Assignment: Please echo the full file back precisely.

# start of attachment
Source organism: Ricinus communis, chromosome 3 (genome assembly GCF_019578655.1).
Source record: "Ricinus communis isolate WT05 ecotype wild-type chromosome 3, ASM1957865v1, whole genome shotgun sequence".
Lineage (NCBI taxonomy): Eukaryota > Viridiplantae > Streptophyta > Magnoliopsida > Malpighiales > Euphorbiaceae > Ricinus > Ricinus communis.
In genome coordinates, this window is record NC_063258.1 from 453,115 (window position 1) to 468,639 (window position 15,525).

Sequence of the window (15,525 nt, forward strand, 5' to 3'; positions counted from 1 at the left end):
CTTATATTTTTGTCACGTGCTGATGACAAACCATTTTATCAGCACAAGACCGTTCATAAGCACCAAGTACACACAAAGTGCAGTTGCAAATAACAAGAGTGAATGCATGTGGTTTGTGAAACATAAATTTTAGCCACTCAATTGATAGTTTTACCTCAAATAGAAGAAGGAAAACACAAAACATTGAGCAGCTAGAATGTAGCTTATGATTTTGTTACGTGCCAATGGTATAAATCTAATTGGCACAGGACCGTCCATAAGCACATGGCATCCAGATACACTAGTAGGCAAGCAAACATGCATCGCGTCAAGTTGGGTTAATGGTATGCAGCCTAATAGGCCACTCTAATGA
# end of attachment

Source organism: Ricinus communis, chromosome 3 (genome assembly GCF_019578655.1).
Source record: "Ricinus communis isolate WT05 ecotype wild-type chromosome 3, ASM1957865v1, whole genome shotgun sequence".
Lineage (NCBI taxonomy): Eukaryota > Viridiplantae > Streptophyta > Magnoliopsida > Malpighiales > Euphorbiaceae > Ricinus > Ricinus communis.
In genome coordinates, this window is record NC_063258.1 from 453,115 (window position 1) to 468,639 (window position 15,525).

Sequence of the window (15,525 nt, forward strand, 5' to 3'; positions counted from 1 at the left end):
CTTATATTTTTGTCACGTGCTGATGACAAACCATTTTATCAGCACAAGACCGTTCATAAGCACCAAGTACACACAAAGTGCAGTTGCAAATAACAAGAGTGAATGCATGTGGTTTGTGAAACATAAATTTTAGCCACTCAATTGATAGTTTTACCTCAAATAGAAGAAGGAAAACACAAAACATTGAGCAGCTAGAATGTAGCTTATGATTTTGTTACGTGCCAATGGTATAAATCTAATTGGCACAGGACCGTCCATAAGCACATGGCATCCAGATACACTAGTAGGCAAGCAAACATGCATCGCGTCAAGTTGGGTTAATGGTATGCAGCCTAATAGGCCACTCTAATGA